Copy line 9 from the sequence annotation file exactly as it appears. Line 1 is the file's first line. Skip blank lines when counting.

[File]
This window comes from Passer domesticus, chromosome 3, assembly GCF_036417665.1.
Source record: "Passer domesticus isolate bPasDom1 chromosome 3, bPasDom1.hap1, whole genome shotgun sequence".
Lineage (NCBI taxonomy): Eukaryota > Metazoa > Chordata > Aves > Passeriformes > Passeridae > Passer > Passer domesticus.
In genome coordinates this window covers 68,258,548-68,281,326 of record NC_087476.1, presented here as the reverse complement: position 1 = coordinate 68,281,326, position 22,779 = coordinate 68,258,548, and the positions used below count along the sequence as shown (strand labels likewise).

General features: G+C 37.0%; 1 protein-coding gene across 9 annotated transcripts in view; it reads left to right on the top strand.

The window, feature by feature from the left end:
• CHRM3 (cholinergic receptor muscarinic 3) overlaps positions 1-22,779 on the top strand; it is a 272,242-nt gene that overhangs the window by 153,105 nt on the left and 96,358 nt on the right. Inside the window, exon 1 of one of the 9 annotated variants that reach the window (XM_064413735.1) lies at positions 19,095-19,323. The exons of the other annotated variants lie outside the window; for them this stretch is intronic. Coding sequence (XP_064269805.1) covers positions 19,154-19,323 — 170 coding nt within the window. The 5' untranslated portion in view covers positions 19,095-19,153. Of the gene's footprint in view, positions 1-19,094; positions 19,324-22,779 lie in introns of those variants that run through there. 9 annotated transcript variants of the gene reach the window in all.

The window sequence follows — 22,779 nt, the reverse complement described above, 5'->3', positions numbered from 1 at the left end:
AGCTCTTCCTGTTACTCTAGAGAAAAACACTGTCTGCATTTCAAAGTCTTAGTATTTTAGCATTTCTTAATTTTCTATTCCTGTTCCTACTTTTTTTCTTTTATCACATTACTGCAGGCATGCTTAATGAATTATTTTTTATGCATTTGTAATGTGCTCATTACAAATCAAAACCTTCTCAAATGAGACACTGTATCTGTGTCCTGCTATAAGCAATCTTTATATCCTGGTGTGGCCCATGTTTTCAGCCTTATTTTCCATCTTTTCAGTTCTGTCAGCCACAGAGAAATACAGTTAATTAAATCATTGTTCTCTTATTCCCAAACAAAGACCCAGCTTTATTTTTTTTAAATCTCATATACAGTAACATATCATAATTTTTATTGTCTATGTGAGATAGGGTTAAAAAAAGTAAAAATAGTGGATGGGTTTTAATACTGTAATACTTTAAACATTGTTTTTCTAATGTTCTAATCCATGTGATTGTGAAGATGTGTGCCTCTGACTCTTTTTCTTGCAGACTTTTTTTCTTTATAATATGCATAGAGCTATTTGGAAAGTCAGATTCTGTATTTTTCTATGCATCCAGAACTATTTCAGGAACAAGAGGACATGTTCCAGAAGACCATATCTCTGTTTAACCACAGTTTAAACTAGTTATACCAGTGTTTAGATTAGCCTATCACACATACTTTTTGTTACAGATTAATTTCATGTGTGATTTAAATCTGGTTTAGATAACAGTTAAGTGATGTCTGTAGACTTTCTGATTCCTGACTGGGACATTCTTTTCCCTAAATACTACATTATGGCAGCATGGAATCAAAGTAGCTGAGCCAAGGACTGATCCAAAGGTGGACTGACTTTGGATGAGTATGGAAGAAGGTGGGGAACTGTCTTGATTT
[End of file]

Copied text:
AGCTCTTCCTGTTACTCTAGAGAAAAACACTGTCTGCATTTCAAAGTCTTAGTATTTTAGCATTTCTTAATTTTCTATTCCTGTTCCTACTTTTTTTCTTTTATCACATTACTGCAGGCATGCTTAATGAATTATTTTTTATGCATTTGTAATGTGCTCATTACAAATCAAAACCTTCTCAAATGAGACACTGTATCTGTGTCCTGCTATAAGCAATCTTTATATCCTGGTGTGGCCCATGTTTTCAGCCTTATTTTCCATCTTTTCAGTTCTGTCAGCCACAGAGAAATACAGTTAATTAAATCATTGTTCTCTTATTCCCAAACAAAGACCCAGCTTTATTTTTTTTAAATCTCATATACAGTAACATATCATAATTTTTATTGTCTATGTGAGATAGGGTTAAAAAAAGTAAAAATAGTGGATGGGTTTTAATACTGTAATACTTTAAACATTGTTTTTCTAATGTTCTAATCCATGTGATTGTGAAGATGTGTGCCTCTGACTCTTTTTCTTGCAGACTTTTTTTCTTTATAATATGCATAGAGCTATTTGGAAAGTCAGATTCTGTATTTTTCTATGCATCCAGAACTATTTCAGGAACAAGAGGACATGTTCCAGAAGACCATATCTCTGTTTAACCACAGTTTAAACTAGTTATACCAGTGTTTAGATTAGCCTATCACACATACTTTTTGTTACAGATTAATTTCATGTGTGATTTAAATCTGGTTTAGATAACAGTTAAGTGATGTCTGTAGACTTTCTGATTCCTGACTGGGACATTCTTTTCCCTAAATACTACATTATGGCAGCATGGAATCAAAGTAGCTGAGCCAAGGACTGATCCAAAGGTGGACTGACTTTGGATGAGTATGGAAGAAGGTGGGGAACTGTCTTGATTT